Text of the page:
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Ease of doing business? Gujarat ranks No 1 in just one of 10 reform categories, fails to make it to top five in eight

Top ten states in ease of doing business
By Rajiv Shah
The Government of India’s latest inter-state comparison may have humbled Gujarat to No 3 position in ease of doing business, from the No 1 it enjoyed a year ago. However, what should be even more disconcerting to state policy makers is, of the 10 reform categories examined for ease of doing business, Gujarat ranks No 1 just in one.
Equally, the assessment, carried out by the Department of Industrial Policy and Promotion (DIPP), Government of India, in partnership with the World Bank, finds that of the 10 categories examined, Gujarat ranks in the first five positions in just two reform categories –access to land and in commercial disputes resolution enablers.
Thus, in access to land category, the assessment, which is based on the implemented DIPP’s Business Reform Action Plan (BRAP) for states/union territories in 2015-16, covering the period July 1, 2015 to June 30, 2016, Gujarat is No 1 in availability of land, and No 2 in commercial disputes resolution enablers.
In the other eight categories assessed for ease of doing business – access to information and transparency, single window systems, online tax return filing, construction permit enablers, environmental registration enablers, inspection reform enablers, labour regulation enablers, and obtaining electricity connection – Gujarat fails to figure even in the top five.
The assessment, put on the DIPP portal, does not say what is reason for Gujarat failing to perform on the neo-liberal agenda, which Prime Minister Narendra Modi had sought to project as a model for other states to follow.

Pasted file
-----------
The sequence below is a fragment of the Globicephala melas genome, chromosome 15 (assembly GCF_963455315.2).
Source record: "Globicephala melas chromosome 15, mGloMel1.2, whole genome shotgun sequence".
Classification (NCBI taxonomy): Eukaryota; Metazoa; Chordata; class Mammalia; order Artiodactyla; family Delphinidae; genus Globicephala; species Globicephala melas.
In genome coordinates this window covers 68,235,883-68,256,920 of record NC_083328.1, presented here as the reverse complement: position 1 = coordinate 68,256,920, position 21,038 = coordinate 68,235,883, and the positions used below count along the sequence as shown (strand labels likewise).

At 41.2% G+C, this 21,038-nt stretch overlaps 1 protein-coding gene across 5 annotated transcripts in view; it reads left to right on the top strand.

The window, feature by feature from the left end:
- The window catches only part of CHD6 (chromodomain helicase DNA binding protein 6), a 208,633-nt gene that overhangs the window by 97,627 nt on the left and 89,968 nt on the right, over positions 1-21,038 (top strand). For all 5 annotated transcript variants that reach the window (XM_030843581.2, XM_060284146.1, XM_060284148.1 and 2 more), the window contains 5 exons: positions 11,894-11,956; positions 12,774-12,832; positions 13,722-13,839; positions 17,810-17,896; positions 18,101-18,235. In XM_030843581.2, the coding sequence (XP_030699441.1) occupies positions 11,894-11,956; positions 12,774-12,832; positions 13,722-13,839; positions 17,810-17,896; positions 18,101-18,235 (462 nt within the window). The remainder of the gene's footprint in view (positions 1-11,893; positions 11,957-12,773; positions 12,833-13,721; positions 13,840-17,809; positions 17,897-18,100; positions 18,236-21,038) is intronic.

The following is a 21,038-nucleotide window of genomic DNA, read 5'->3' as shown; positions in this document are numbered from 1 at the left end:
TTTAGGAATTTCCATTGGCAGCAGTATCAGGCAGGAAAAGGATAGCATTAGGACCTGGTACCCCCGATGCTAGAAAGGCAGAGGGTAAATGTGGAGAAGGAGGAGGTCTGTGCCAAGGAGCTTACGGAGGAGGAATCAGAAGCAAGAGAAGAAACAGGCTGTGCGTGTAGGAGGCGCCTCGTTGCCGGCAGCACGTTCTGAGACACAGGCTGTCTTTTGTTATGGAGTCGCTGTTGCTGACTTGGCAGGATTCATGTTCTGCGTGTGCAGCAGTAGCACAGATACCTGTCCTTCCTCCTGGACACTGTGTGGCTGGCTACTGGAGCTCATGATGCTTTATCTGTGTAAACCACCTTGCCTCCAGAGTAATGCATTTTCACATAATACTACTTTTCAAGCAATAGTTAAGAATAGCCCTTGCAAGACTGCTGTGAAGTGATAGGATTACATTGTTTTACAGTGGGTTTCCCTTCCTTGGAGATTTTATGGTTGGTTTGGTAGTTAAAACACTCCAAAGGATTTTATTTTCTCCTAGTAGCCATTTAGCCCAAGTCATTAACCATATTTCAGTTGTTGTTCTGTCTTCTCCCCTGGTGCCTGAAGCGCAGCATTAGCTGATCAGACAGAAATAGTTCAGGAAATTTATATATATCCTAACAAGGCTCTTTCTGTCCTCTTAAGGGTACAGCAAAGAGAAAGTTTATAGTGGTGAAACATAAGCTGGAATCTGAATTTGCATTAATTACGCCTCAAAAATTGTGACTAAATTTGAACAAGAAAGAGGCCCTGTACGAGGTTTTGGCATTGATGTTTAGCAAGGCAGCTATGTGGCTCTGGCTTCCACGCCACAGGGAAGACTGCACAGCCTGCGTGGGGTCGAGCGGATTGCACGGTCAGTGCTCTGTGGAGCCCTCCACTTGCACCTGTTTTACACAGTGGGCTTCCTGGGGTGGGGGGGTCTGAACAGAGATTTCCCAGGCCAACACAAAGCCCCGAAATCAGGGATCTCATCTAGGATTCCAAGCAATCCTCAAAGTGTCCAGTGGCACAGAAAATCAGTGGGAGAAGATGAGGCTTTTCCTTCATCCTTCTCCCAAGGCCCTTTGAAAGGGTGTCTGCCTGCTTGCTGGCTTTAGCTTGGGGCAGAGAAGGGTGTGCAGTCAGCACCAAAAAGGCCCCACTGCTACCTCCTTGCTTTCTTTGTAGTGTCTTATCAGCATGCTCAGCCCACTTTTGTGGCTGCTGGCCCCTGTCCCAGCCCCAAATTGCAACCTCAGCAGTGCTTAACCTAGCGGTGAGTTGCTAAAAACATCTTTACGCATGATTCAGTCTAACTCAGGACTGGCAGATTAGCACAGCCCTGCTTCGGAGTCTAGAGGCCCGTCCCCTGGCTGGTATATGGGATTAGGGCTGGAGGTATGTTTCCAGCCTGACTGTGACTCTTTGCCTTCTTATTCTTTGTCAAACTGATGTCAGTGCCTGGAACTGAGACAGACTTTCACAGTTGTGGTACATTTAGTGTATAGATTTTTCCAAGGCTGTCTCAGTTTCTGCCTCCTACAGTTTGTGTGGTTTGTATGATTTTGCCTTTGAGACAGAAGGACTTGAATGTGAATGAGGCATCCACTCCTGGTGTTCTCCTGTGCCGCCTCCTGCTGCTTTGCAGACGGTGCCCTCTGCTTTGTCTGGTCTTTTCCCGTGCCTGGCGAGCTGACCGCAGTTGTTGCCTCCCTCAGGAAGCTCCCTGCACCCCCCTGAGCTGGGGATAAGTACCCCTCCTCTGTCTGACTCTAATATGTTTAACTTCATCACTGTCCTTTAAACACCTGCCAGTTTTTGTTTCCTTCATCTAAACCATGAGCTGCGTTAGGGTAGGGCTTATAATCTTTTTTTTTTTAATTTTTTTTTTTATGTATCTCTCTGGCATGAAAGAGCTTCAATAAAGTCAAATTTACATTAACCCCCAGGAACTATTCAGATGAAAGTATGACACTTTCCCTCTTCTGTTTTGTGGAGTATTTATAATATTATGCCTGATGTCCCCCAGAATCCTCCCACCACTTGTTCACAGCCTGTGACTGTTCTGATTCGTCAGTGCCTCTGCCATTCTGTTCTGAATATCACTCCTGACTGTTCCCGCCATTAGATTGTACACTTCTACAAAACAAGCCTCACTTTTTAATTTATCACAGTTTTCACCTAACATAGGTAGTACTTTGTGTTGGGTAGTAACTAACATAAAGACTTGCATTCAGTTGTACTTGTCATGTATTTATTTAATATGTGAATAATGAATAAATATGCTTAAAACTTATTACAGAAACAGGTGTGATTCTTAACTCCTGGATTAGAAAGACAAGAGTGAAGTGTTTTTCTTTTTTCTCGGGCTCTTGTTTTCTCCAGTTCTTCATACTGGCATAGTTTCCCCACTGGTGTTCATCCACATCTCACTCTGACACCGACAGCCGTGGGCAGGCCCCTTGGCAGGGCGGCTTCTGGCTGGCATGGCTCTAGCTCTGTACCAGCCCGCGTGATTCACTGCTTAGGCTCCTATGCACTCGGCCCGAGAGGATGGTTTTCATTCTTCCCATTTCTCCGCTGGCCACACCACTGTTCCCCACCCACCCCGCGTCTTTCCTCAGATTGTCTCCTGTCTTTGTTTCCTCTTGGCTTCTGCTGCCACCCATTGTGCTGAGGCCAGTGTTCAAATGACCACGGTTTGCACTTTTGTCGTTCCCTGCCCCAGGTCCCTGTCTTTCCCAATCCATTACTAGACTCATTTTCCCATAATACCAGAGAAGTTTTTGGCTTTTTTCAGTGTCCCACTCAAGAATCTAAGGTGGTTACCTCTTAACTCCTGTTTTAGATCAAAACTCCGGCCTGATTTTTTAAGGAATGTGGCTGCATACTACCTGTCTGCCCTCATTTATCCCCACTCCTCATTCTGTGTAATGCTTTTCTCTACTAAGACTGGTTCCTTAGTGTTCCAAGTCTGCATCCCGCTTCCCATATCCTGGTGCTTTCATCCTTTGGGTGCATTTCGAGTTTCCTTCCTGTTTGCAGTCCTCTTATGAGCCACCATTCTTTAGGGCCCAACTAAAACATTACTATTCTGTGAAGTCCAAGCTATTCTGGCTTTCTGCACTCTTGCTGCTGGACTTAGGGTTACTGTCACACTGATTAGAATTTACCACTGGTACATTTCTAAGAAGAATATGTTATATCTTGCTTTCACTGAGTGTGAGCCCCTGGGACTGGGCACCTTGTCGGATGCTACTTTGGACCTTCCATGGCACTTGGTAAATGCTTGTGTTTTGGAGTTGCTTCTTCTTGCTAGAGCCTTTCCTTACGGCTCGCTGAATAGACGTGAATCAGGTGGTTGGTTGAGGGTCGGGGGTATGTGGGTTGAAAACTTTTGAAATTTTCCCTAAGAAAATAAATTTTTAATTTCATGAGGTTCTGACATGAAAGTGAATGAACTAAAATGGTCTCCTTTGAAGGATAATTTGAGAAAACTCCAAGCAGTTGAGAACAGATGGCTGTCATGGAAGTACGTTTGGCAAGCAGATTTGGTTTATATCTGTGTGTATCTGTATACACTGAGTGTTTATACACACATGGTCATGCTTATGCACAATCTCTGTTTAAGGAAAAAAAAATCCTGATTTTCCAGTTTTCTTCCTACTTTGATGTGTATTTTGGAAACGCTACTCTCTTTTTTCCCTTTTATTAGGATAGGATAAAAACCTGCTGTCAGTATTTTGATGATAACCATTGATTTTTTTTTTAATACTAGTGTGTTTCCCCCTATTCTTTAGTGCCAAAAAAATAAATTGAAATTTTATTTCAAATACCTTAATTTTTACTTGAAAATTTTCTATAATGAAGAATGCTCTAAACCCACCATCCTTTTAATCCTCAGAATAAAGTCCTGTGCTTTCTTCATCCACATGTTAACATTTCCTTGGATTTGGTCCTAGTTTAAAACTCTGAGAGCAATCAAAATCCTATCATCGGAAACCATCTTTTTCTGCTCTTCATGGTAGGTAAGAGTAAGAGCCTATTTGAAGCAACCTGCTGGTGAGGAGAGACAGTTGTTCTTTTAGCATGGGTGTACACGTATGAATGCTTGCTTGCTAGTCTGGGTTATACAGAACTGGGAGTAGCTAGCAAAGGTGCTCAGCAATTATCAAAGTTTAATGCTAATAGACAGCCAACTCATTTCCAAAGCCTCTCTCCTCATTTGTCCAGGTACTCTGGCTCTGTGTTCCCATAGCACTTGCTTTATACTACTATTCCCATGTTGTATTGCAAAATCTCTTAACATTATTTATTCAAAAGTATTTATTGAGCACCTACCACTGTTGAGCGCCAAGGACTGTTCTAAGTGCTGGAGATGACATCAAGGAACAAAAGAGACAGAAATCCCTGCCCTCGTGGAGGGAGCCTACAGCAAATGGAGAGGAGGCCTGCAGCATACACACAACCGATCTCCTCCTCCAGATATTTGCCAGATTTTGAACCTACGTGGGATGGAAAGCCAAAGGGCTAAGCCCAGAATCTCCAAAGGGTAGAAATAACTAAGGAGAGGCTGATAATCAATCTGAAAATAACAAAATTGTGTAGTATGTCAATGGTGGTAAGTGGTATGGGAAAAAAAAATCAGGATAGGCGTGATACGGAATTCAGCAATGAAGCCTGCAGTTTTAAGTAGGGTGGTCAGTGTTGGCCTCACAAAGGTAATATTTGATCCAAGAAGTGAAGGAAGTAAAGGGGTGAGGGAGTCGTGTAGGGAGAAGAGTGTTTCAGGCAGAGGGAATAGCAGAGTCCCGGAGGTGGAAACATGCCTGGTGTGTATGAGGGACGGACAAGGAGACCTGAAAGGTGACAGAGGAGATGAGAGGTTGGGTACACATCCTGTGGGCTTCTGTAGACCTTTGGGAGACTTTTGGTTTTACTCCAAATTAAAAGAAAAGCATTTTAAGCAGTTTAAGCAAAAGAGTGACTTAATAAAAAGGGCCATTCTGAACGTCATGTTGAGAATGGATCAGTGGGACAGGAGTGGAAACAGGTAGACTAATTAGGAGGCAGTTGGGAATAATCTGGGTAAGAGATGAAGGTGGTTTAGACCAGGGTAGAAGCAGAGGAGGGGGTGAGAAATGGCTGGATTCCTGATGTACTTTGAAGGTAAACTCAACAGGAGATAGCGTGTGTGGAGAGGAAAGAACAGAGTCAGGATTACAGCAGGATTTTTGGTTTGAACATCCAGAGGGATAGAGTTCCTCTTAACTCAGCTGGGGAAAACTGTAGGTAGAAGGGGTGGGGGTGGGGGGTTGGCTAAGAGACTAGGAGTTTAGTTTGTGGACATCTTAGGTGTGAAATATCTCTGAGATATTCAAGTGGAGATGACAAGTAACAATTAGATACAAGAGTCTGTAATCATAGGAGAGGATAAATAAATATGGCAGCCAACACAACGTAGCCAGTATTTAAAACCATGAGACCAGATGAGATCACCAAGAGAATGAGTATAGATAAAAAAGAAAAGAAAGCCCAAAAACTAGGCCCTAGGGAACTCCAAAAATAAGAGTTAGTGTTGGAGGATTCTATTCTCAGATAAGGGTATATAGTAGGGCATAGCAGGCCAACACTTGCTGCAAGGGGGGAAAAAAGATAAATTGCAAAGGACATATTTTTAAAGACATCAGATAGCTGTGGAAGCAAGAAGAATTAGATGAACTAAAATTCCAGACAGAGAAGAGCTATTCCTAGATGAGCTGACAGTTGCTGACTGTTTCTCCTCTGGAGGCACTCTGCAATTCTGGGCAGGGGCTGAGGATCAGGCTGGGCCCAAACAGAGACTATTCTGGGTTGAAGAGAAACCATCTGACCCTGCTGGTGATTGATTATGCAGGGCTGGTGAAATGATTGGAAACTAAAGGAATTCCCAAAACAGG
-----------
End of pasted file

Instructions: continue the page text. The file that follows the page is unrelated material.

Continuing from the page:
Ironically, it is Congress-ruled Uttarakhand which finds its place No 1 position in three of the 10 categories (information and transparency enablers, inspection reform enablers, and obtaining electricity connection).More, Uttarakhand is the first five in five other reform categories.
Thus, it is No 2 in three other reform categories – labour regulation enablers, online tax return filing, and single window. Further, it ranks No 5 in availability of land, No 4 in environmental registration enablers. Yet, strangely, Uttarakhand does not find its place above Andhra Pradesh, Telangana and Gujarat, ranking No 1, 2 and 3, respectively in overall performance.
The case of BJP-ruled Haryana is equally baffling. The state ranks No 1 in four of the 10 reform categories – construction permit enablers, labour regulation enablers, online tax return filing, and single window. More, it ranks No 4 in availability of land, and No 3 in environmental registration enablers. Yet, in overall performance, it ranks worse that the first three states!
Says DIPP in its assessment, “The BRAP includes recommendations for reforms on 58 regulatory processes, policies, practices or procedures spread across 10 reform areas spanning the lifecycle of a typical business. Data for this assessment was collected from state governments on the BRAP portal.”
The portal on which the assessment was carried out, claims DIPP, is “among the first of its kind globally”, adding, “32 State and UT Governments submitted evidence of implementation of 7,124 reforms. These submissions were reviewed by the World Bank team and validated by DIPP’s team to study whether they met the objectives of the BRAP.”
Contends DIPP, “The results of the assessment demonstrate that states have increasingly risen to addressing the challenge of making it easier to do business. The national implementation average stands at 48.93%, significantly higher than last year’s national average of 32%. This demonstrates the great progress made by States this year.”

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